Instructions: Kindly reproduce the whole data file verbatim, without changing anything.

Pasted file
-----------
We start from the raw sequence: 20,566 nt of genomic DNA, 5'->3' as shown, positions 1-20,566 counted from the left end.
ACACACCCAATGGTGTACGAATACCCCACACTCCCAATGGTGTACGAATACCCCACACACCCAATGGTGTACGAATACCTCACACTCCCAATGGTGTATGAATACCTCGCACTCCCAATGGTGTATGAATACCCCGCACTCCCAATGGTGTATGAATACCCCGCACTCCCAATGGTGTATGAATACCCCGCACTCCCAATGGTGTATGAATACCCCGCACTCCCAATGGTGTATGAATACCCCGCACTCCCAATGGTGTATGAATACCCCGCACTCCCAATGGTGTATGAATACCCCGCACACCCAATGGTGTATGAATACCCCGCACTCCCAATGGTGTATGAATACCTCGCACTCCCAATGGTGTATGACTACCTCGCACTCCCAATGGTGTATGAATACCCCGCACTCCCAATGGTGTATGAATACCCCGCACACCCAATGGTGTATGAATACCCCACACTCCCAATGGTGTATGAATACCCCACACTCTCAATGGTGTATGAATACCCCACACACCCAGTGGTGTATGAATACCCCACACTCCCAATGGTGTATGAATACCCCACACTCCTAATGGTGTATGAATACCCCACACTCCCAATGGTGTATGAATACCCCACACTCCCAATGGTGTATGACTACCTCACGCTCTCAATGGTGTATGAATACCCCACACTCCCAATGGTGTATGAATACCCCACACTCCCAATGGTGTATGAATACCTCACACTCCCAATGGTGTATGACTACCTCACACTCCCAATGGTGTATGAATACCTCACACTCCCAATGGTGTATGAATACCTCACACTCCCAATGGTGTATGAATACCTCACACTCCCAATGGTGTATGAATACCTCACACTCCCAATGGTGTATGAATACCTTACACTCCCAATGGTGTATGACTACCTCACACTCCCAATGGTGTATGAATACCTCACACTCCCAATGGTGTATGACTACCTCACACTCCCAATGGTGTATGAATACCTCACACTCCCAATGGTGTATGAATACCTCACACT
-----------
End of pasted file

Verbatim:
We start from the raw sequence: 20,566 nt of genomic DNA, 5'->3' as shown, positions 1-20,566 counted from the left end.
ACACACCCAATGGTGTACGAATACCCCACACTCCCAATGGTGTACGAATACCCCACACACCCAATGGTGTACGAATACCTCACACTCCCAATGGTGTATGAATACCTCGCACTCCCAATGGTGTATGAATACCCCGCACTCCCAATGGTGTATGAATACCCCGCACTCCCAATGGTGTATGAATACCCCGCACTCCCAATGGTGTATGAATACCCCGCACTCCCAATGGTGTATGAATACCCCGCACTCCCAATGGTGTATGAATACCCCGCACTCCCAATGGTGTATGAATACCCCGCACACCCAATGGTGTATGAATACCCCGCACTCCCAATGGTGTATGAATACCTCGCACTCCCAATGGTGTATGACTACCTCGCACTCCCAATGGTGTATGAATACCCCGCACTCCCAATGGTGTATGAATACCCCGCACACCCAATGGTGTATGAATACCCCACACTCCCAATGGTGTATGAATACCCCACACTCTCAATGGTGTATGAATACCCCACACACCCAGTGGTGTATGAATACCCCACACTCCCAATGGTGTATGAATACCCCACACTCCTAATGGTGTATGAATACCCCACACTCCCAATGGTGTATGAATACCCCACACTCCCAATGGTGTATGACTACCTCACGCTCTCAATGGTGTATGAATACCCCACACTCCCAATGGTGTATGAATACCCCACACTCCCAATGGTGTATGAATACCTCACACTCCCAATGGTGTATGACTACCTCACACTCCCAATGGTGTATGAATACCTCACACTCCCAATGGTGTATGAATACCTCACACTCCCAATGGTGTATGAATACCTCACACTCCCAATGGTGTATGAATACCTCACACTCCCAATGGTGTATGAATACCTTACACTCCCAATGGTGTATGACTACCTCACACTCCCAATGGTGTATGAATACCTCACACTCCCAATGGTGTATGACTACCTCACACTCCCAATGGTGTATGAATACCTCACACTCCCAATGGTGTATGAATACCTCACACT